Method Parameter Computation Temporal RFS
2D Conv () O() 1
3D Conv () O() 3
TB Block = O() = O() 2
Bottleneck TB Block = O() = O() 6
Table 1: The comparisons with the proposed TB blocks and convolution operators. The value of depends on the strides of spatial and temporal operators, e.g., when stride is 1. The factor number is set as 20 (?). Temporal RFS represents temporal Receptive Field Size.
Temporal Bilinear Block.
(a) TB Block
(b) Bottleneck TB Block
Figure 2: Two Temporal Bilinear Blocks. (a) Using one TB module. (b) Using Bottleneck structure.

Although the complexity of TB model in Eq. (5) is linear with the factor number and feature dimension , it is still times larger than convolution operators. Following the bottleneck design of (?), we build a bottleneck Temporal Bilinear block to further reduce computation as shown in Figure 2. Since our TB block focuses on temporal modeling, we append two temporal convolution operators before and after the TB module. The number of output channels of the first temporal convolution and the TB module are set as . This reduces the computation of the TB module by 1/16. Table 1 compares the complexity and temporal Receptive Field Size (RFS) of the proposed TB blocks and 2D/3D convolution operators. As indicated, our bottleneck TB block reduces the complexity of parameters and computation by nearly 1/3, even lower than 2D convolution operator. Further, the bottleneck TB block also achieves larger temporal RFS due to the stacked combination of temporal convolutions.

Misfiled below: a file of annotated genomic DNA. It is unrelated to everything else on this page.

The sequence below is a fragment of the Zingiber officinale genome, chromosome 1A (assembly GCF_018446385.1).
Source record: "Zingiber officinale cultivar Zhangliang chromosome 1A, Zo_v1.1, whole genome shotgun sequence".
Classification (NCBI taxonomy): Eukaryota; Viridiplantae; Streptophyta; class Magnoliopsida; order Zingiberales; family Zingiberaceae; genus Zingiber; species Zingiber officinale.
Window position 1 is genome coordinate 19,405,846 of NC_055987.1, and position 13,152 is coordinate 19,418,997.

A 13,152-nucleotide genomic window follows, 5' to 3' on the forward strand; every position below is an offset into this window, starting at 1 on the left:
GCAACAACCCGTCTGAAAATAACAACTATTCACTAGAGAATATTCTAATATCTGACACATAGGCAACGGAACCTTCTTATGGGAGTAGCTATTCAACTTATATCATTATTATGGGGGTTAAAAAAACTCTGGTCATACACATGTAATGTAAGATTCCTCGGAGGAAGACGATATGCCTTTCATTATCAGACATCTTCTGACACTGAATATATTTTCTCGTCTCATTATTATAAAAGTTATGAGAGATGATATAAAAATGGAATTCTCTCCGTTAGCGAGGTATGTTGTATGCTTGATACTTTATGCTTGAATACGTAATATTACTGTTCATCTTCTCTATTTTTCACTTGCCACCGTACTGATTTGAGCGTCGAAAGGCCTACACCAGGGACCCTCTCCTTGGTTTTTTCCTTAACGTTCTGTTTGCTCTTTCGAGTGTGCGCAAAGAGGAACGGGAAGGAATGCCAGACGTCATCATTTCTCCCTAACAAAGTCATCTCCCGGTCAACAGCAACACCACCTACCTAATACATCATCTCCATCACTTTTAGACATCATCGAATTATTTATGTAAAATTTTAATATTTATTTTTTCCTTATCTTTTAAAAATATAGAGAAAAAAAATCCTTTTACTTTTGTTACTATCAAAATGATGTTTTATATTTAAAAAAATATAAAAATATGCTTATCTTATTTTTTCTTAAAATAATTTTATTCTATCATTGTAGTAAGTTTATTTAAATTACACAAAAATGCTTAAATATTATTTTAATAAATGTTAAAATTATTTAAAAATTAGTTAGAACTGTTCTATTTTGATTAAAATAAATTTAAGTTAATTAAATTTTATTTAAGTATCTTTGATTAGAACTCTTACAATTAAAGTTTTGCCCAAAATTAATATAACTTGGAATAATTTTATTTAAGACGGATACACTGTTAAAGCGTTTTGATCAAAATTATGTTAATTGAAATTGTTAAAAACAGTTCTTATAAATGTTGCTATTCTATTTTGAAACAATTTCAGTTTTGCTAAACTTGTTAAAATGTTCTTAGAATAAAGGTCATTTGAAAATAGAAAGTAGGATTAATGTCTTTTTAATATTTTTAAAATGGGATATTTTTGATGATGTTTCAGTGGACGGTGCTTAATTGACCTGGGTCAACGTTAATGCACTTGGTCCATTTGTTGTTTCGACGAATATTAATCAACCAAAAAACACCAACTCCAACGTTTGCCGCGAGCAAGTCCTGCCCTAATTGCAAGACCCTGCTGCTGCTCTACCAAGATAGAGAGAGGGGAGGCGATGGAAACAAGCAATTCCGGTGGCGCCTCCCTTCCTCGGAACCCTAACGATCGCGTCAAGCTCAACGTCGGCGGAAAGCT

Temporal Bilinear Networks

Our TB blocks are flexible to incorporate with standard CNNs. In this paper we adopt ResNet (?) owing to its good performance and simplicity. We first introduce the 2D ResNet baselines and then describe our proposed TBNs.

2D CNN Baseline.
layer name C2D ResNet-18 C3D ResNet-18
layers output layers output
conv1 , 64, stride , 64, stride
res1
res2
res3
res4
global average pooling, fc global average pooling, fc
Table 2: The architectures for C2D and C3D ResNet-18. The dimension of feature maps is . The input size is . Residual blocks are shown in brackets and followed by the repeated numbers of blocks.

In this paper, we adopt 2D ResNet and C3D ResNet as our baseline CNN structures. Table 2 shows the 2D ResNet-18 and C3D ResNet-18 structures. The input video clip consists of 8 frames with the resolution of . Note that the 2D kernels in ResNet-18 are equivalent to kernels.

Wide and Deep TBNs.